As you already know, former President George H. W. Bush passed away a few days ago. During his funeral service on Wednesday in the Washington National Cathedral, the congregation recited the Apostles’ Creed. Some people call it a prayer. To others, it’s simply a statement of belief.
To Episcopalians and some others, it’s as normal and common as reciting the pledge of allegiance was back in elementary school for most of us. Former presidents Carter, Clinton, and Obama were present. They recited the prayer along with most everyone else. President Trump and his wife, Melania, were amongst the few who remained silent.
The silence caused quite a controversy within the Twittersphere. Some backed up the president and many criticized his behavior (as is apparent from the title of the video above).
This is your "Christian" evangelical president. pic.twitter.com/u0478FoSyR
— Keith Boykin (@keithboykin) December 5, 2018
Yes, in any instance. You don't 'pretend' to be a religion you are not. Only Catholics and Episcopalians recite this creed. No other christian religions recite this and to do so only for a 'performance' would be akin to blasphemy.
— LPensley ❌ (@LPensley) December 7, 2018
I was raised and baptised in the Baptist Church. I have NEVER read or recited The Apostles Creed in my life. Doesn't make me less of a Christian
— Katie King (@ktlatx) December 6, 2018
I am an atheist and out of respect, I would read aloud with the congregation because that is the decent thing to do. He only had to read along so stop defending his childish behavior
— maketimetochange (@ml42273) December 6, 2018
This article isn’t about the rightness or wrongness of what President Trump did. In the arena of important world issues, this one is far down the list. However, the scenario does prompt an interesting hypothetical question. If you, as a member of The Church of Jesus Christ of Latter-day Saints, were at that funeral service, would you recite the Apostles’ Creed or not? Here’s the exact text of the creed:
I believe in God, the Father almighty,
creator of heaven and earth;
I believe in Jesus Christ, his only Son, our Lord.
He was conceived by the power of the Holy Spirit
and born of the Virgin Mary.
He suffered under Pontius Pilate,
was crucified, died, and was buried.
He descended to the dead.
On the third day he rose again.
He ascended into heaven,
and is seated at the right hand of the Father.
He will come again to judge the living and the dead.
I believe in the Holy Spirit,
the holy catholic Church,
the communion of saints,
the forgiveness of sins
the resurrection of the body,
and the life everlasting. Amen.
What would you do?
On the one hand, The Church of Jesus Christ of Latter-day Saints is not a creedal Christian entity. Some of our doctrines speak directly against the teachings of some creeds (like the Nicene Creed). That said, the Apostles’ Creed seems pretty doctrinally sound … until the “I believe in … the holy catholic Church” line. And that really seems to be the crux of the issue.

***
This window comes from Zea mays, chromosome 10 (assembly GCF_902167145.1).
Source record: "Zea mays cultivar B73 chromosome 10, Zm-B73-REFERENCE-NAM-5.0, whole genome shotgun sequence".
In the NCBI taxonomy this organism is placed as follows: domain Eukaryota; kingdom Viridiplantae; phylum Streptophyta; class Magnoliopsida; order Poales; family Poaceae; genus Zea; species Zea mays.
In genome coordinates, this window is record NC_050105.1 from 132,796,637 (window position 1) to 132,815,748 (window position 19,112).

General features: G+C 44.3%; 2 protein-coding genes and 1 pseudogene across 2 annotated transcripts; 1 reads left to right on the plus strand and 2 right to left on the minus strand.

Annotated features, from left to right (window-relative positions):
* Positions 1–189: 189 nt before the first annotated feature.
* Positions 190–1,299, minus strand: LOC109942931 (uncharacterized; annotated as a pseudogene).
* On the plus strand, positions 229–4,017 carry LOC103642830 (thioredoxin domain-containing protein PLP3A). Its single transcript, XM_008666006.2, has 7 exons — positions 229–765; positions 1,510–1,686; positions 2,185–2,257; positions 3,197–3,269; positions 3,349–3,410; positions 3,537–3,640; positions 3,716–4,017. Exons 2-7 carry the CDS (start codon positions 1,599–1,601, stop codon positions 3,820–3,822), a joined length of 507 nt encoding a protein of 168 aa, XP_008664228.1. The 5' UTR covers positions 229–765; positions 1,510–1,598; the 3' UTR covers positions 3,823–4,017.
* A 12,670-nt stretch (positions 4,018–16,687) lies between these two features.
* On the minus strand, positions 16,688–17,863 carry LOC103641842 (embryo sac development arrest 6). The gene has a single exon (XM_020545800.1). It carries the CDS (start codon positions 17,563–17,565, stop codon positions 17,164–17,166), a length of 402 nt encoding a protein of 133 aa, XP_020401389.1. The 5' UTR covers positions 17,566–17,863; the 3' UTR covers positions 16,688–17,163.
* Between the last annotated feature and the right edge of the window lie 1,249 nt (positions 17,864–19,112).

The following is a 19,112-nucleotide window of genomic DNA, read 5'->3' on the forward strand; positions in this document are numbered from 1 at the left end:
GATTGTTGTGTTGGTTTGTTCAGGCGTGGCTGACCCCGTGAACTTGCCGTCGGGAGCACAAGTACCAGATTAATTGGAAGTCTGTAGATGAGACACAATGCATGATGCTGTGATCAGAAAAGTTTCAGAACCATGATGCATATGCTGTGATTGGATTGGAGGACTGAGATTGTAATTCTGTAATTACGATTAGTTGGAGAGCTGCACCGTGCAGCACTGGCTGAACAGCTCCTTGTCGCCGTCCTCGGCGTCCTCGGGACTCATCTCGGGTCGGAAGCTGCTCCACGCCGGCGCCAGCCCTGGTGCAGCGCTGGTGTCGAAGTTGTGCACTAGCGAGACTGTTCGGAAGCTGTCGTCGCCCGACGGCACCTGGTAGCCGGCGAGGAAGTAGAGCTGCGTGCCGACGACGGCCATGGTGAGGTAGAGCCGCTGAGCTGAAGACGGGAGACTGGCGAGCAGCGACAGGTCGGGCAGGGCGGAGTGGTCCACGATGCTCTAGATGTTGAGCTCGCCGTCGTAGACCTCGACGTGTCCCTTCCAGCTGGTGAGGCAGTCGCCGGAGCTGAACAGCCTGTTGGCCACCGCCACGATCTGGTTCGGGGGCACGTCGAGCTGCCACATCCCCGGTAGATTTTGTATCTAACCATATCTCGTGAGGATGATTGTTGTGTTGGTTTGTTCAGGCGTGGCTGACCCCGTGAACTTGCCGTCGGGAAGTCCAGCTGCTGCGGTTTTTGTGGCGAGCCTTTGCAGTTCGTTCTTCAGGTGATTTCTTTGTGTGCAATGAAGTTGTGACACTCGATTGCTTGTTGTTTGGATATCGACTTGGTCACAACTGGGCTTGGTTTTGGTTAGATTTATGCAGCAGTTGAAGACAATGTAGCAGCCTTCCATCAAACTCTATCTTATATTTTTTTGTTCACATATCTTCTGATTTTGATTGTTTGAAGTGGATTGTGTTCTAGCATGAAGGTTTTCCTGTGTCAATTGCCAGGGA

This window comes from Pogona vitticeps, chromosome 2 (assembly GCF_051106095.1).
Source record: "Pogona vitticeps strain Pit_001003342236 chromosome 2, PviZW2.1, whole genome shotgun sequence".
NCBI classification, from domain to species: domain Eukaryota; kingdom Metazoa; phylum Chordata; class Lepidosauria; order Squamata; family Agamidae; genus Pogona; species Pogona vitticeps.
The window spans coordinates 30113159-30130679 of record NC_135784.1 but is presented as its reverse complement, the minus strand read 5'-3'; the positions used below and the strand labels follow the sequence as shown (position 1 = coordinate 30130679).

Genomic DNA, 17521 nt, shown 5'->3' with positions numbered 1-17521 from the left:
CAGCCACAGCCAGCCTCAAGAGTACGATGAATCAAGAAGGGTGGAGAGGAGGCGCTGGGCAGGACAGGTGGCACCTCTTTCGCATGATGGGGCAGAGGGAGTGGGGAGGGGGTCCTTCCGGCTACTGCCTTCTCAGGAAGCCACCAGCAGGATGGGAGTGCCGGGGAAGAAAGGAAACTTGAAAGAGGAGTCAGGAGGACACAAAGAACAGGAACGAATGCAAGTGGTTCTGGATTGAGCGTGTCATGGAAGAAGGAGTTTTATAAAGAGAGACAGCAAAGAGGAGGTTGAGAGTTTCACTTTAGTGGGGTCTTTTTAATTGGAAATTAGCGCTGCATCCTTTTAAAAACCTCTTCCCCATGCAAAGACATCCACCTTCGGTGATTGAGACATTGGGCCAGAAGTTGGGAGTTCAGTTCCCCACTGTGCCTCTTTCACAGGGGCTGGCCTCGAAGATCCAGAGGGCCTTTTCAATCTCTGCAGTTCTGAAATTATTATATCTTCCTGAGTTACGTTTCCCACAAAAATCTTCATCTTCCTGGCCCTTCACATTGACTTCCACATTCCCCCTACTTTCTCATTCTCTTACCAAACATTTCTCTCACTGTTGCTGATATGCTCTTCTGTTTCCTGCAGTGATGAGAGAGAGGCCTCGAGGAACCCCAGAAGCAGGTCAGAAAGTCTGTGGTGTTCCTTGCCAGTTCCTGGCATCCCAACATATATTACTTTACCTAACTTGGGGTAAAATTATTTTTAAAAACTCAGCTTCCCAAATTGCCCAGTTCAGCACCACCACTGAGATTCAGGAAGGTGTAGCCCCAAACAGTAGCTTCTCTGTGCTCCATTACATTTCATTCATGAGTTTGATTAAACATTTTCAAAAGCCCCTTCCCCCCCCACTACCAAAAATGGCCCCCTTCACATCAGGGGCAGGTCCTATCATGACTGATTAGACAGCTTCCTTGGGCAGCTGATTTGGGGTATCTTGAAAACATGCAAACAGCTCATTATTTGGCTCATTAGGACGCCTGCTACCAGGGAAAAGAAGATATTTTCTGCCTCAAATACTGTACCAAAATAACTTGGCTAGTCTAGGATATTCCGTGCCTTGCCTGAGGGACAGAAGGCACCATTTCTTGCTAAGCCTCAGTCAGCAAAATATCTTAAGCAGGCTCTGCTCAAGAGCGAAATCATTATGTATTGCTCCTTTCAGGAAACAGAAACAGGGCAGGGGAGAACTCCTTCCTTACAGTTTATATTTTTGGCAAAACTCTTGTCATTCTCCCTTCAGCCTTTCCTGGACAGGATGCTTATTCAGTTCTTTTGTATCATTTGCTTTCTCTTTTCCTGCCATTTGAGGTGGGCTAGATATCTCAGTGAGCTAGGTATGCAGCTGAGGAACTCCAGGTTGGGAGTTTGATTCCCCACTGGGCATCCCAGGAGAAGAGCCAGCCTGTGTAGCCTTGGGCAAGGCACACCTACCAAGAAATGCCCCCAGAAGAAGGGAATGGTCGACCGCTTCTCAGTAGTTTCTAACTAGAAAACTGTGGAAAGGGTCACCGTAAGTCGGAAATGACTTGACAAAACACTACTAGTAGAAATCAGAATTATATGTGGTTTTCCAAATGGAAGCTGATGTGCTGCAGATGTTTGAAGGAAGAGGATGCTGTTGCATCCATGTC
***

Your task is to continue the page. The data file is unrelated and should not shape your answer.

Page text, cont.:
While Catholicism has wonderful truths to offer, Latter-day Saints do not believe the holy Catholic Church is Christ’s restored church. So, would it be appropriate to affirm the opposite in this scenario? In other words, is it OK for a Latter-day Saint to say they believe in another church (granted, as part of a group recitation) when they actually don’t?
Questions and factors to consider
Looking forward to being with the Bush family. This is not a funeral, this is a day of celebration for a great man who has led a long and distinguished life. He will be missed!
— Donald J. Trump (@realDonaldTrump) December 5, 2018
Just to help you see the situation from a few different points of view, consider these questions as you formulate your opinion:
- The recitation of the creed was a planned part of a funerary procession. Would it have been appropriate to recite the creed simply out of respect for the deceased and his beliefs, rather than a personal declaration of belief?
- Would it be disrespectful if you were to stay silent, as President Trump did? Who would it be disrespectful to?
- Would it be disrespectful if you were to recite the creed even though you disagree with part of it? Who would it be disrespectful to?
- Is it appropriate for visitors in Latter-day Saint congregations to sing hymns or say “amen” to prayers that contain language and doctrine they disagree with? Is this any different?
- Would your decision be different if you were the President of the United States under the scrutiny of nations versus a civilian in the back row?
- Maybe you could recite the parts you agree with and just skip the parts you disagree with?
- Would reciting the questionable line of this creed by considered not standing “as witnesses of God at all times and in all things, and in all places?”
- Can you say the creed but not actually mean what you say, as is implied in the “vain repetitions” of the scriptures?
- Is it dishonest to say “I believe in the holy catholic church” in these circumstances? Why/why not?
- Does it really matter whether you recite it or not? Why/why not?
- Does the impression you give other people matter in these circumstances? Why/why not?
- Finally, what do you believe God would have you do? What would Christ himself have done?